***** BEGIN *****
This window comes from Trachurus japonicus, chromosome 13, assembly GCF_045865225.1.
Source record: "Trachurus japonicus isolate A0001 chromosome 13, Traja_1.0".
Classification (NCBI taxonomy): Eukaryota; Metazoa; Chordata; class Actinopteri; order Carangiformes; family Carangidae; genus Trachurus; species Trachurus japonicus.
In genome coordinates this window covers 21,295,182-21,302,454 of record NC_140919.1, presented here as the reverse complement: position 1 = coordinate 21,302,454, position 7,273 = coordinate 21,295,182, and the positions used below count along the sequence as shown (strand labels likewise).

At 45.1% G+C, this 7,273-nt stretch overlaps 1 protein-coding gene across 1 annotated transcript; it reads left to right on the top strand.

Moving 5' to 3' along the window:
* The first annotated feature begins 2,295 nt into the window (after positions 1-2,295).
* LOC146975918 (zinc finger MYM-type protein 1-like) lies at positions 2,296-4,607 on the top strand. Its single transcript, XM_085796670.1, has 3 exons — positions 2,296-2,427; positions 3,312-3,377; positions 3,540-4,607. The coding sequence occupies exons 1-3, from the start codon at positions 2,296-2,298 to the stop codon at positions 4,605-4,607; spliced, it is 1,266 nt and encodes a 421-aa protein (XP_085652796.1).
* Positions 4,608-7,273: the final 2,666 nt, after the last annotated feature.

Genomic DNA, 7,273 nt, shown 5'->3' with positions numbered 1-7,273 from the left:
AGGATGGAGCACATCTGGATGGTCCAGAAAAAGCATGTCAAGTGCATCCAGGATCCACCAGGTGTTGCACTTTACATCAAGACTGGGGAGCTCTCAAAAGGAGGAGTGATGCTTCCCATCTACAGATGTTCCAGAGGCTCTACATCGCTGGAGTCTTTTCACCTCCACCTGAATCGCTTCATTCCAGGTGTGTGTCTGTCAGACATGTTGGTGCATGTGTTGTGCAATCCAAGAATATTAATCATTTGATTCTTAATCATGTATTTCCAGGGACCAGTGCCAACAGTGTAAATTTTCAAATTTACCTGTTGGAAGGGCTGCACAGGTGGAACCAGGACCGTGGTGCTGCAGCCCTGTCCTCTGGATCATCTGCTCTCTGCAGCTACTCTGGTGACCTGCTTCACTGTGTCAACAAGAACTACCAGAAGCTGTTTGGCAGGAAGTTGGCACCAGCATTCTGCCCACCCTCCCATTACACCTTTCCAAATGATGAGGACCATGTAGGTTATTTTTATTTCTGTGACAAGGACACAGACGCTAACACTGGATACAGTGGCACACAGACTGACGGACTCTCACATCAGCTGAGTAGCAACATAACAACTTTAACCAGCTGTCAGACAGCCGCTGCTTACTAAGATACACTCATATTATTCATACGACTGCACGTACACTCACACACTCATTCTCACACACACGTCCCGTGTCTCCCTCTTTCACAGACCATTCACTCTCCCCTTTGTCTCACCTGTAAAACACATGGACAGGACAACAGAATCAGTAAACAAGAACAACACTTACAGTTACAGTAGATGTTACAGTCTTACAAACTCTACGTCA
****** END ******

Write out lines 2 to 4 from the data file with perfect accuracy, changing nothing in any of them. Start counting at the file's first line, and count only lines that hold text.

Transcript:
Source record: "Trachurus japonicus isolate A0001 chromosome 13, Traja_1.0".
Classification (NCBI taxonomy): Eukaryota; Metazoa; Chordata; class Actinopteri; order Carangiformes; family Carangidae; genus Trachurus; species Trachurus japonicus.
In genome coordinates this window covers 21,295,182-21,302,454 of record NC_140919.1, presented here as the reverse complement: position 1 = coordinate 21,302,454, position 7,273 = coordinate 21,295,182, and the positions used below count along the sequence as shown (strand labels likewise).